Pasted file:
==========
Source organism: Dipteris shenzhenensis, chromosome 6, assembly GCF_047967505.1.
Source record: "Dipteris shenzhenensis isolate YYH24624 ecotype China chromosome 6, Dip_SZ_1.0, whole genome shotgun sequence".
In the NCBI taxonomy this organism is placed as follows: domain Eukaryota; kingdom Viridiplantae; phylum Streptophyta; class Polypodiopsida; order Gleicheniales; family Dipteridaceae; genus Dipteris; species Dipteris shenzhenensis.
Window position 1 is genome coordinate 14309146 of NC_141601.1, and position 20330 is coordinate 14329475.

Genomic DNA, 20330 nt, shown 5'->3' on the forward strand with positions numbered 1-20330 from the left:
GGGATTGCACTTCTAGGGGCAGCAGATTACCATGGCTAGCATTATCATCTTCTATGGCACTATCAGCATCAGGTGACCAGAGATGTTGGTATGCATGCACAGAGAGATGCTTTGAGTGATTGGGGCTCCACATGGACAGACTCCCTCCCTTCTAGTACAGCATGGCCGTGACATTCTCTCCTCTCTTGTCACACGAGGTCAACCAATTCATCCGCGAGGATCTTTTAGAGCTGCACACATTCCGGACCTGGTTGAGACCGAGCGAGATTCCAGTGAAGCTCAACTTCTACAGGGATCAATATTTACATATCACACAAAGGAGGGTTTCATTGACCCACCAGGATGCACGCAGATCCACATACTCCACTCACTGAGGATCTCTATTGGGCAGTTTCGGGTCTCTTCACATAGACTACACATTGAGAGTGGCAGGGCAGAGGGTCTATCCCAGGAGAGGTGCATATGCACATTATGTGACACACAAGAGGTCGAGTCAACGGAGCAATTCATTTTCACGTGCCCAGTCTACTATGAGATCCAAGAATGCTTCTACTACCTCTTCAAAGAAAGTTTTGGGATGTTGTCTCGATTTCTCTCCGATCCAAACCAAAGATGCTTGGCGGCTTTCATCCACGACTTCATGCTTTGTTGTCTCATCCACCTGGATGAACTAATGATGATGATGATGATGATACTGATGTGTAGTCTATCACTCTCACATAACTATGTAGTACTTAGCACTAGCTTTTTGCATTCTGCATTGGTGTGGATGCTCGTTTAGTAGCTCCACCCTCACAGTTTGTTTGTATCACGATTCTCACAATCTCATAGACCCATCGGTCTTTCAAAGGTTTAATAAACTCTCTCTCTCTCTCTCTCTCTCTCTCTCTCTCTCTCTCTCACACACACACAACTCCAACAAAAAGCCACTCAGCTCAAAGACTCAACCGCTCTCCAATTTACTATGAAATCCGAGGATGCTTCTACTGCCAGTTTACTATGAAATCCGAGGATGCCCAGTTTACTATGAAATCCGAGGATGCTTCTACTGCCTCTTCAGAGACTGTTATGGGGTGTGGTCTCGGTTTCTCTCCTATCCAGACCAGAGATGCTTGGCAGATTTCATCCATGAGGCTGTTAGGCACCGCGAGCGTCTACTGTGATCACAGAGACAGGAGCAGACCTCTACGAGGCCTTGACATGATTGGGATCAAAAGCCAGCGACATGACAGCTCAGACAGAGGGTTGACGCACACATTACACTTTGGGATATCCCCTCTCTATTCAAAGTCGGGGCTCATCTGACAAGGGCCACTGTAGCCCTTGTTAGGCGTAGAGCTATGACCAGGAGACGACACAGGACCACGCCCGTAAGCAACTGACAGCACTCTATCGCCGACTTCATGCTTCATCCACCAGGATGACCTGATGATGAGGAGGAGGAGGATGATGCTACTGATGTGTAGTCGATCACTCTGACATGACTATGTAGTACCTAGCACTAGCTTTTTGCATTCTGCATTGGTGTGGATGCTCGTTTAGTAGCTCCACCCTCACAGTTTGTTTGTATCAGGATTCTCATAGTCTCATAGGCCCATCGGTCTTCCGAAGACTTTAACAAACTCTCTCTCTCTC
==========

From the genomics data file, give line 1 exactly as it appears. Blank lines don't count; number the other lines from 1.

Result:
Source organism: Dipteris shenzhenensis, chromosome 6, assembly GCF_047967505.1.